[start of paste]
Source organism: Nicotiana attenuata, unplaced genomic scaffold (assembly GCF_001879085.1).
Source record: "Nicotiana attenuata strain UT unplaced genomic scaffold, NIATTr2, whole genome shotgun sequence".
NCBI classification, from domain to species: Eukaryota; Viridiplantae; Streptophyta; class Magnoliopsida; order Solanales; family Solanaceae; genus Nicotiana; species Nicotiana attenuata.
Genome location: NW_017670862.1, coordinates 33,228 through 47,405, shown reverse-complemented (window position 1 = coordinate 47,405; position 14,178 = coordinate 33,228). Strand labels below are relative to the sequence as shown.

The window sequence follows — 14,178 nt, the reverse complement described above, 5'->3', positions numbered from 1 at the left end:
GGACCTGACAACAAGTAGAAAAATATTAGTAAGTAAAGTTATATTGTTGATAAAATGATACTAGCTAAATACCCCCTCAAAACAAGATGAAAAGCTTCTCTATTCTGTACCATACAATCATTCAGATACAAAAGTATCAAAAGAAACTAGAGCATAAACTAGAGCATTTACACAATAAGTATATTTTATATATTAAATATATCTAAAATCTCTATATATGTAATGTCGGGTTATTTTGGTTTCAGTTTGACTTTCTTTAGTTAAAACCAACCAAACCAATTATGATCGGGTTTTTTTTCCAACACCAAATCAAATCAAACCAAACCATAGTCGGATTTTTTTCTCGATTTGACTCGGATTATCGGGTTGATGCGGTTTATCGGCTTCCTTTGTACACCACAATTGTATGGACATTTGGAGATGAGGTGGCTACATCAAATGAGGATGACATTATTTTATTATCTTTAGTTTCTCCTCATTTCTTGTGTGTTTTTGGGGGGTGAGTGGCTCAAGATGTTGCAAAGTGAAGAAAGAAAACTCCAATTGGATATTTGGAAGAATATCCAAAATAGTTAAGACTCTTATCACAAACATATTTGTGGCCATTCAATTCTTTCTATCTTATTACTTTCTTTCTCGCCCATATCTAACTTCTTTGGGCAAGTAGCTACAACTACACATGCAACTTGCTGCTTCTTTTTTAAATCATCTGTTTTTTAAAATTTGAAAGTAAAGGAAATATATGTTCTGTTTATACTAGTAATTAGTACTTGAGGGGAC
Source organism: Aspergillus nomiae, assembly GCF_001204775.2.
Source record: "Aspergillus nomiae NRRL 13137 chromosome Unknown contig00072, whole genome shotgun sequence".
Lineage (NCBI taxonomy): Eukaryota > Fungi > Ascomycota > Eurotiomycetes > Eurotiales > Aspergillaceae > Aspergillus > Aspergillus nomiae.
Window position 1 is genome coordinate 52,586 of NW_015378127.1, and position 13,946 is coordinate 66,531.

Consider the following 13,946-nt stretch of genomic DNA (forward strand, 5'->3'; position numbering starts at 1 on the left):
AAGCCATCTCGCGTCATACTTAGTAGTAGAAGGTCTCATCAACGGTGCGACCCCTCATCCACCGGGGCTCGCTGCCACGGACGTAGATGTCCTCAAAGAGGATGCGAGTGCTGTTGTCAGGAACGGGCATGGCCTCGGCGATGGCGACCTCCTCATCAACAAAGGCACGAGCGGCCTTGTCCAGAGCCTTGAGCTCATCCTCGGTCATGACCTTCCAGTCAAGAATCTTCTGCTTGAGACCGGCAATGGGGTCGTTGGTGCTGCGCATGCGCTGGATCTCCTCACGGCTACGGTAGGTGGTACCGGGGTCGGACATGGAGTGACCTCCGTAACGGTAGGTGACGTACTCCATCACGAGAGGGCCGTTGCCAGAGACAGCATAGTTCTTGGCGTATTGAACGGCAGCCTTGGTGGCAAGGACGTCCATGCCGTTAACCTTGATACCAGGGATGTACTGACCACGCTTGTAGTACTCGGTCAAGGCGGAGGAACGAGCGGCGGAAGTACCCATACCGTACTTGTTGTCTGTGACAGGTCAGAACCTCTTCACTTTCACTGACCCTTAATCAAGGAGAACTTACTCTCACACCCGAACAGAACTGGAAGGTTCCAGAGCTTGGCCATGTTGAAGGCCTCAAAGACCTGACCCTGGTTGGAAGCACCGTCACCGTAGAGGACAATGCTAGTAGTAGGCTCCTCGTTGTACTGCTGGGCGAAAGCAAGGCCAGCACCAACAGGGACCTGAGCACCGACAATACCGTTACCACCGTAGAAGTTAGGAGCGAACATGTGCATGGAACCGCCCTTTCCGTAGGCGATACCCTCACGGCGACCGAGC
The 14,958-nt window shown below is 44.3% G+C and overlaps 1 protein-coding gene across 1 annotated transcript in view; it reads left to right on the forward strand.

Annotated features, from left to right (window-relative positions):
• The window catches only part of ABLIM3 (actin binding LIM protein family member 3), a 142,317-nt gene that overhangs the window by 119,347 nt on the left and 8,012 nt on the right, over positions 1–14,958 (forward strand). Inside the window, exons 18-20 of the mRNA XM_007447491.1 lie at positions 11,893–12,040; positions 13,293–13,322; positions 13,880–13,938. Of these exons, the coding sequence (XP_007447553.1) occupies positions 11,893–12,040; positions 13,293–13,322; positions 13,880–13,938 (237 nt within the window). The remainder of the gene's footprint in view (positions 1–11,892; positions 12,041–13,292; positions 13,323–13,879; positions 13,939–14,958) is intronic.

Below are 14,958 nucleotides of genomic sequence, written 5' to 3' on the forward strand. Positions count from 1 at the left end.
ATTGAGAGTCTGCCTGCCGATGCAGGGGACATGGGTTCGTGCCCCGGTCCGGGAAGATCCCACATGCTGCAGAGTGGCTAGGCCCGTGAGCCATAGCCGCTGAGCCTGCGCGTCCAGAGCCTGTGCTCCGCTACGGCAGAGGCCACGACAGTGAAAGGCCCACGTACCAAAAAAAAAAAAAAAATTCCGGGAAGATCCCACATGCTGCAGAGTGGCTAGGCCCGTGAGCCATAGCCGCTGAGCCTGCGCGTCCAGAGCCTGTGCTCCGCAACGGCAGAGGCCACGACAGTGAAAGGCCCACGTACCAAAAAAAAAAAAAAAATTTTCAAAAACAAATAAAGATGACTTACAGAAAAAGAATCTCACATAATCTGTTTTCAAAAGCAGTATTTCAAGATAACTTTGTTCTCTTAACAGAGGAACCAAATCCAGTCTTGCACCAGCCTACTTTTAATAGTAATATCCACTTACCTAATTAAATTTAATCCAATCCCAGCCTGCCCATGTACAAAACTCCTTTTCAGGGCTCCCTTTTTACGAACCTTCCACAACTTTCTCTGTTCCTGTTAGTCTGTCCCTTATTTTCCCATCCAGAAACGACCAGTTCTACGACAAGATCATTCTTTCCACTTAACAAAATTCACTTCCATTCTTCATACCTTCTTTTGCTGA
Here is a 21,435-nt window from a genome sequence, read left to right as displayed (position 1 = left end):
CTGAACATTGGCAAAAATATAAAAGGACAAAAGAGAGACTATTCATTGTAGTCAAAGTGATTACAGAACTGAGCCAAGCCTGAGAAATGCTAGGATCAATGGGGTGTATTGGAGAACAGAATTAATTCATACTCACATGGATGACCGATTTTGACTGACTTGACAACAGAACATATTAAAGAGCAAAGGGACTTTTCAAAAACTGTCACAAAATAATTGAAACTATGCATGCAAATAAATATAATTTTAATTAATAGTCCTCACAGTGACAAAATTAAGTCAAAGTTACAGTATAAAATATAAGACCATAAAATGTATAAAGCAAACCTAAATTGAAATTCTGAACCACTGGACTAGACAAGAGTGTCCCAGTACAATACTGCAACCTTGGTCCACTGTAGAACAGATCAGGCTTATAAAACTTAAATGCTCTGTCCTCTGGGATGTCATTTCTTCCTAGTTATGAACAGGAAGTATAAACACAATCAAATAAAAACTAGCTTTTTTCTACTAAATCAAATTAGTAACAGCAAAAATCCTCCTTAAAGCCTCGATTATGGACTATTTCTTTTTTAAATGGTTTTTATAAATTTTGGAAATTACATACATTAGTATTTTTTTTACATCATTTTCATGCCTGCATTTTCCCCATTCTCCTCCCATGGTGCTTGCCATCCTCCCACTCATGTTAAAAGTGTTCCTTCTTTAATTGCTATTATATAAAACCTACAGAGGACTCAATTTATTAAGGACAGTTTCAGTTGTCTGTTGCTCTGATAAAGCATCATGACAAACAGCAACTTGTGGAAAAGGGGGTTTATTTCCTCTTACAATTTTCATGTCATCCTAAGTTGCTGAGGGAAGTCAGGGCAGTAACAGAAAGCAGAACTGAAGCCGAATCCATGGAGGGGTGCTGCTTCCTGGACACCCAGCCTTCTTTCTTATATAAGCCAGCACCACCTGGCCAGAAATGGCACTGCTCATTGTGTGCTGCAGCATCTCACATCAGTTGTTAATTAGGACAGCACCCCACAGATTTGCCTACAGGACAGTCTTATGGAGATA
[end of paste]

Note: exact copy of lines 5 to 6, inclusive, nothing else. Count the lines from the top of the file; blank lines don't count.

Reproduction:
The window sequence follows — 14,178 nt, the reverse complement described above, 5'->3', positions numbered from 1 at the left end:
GGACCTGACAACAAGTAGAAAAATATTAGTAAGTAAAGTTATATTGTTGATAAAATGATACTAGCTAAATACCCCCTCAAAACAAGATGAAAAGCTTCTCTATTCTGTACCATACAATCATTCAGATACAAAAGTATCAAAAGAAACTAGAGCATAAACTAGAGCATTTACACAATAAGTATATTTTATATATTAAATATATCTAAAATCTCTATATATGTAATGTCGGGTTATTTTGGTTTCAGTTTGACTTTCTTTAGTTAAAACCAACCAAACCAATTATGATCGGGTTTTTTTTCCAACACCAAATCAAATCAAACCAAACCATAGTCGGATTTTTTTCTCGATTTGACTCGGATTATCGGGTTGATGCGGTTTATCGGCTTCCTTTGTACACCACAATTGTATGGACATTTGGAGATGAGGTGGCTACATCAAATGAGGATGACATTATTTTATTATCTTTAGTTTCTCCTCATTTCTTGTGTGTTTTTGGGGGGTGAGTGGCTCAAGATGTTGCAAAGTGAAGAAAGAAAACTCCAATTGGATATTTGGAAGAATATCCAAAATAGTTAAGACTCTTATCACAAACATATTTGTGGCCATTCAATTCTTTCTATCTTATTACTTTCTTTCTCGCCCATATCTAACTTCTTTGGGCAAGTAGCTACAACTACACATGCAACTTGCTGCTTCTTTTTTAAATCATCTGTTTTTTAAAATTTGAAAGTAAAGGAAATATATGTTCTGTTTATACTAGTAATTAGTACTTGAGGGGAC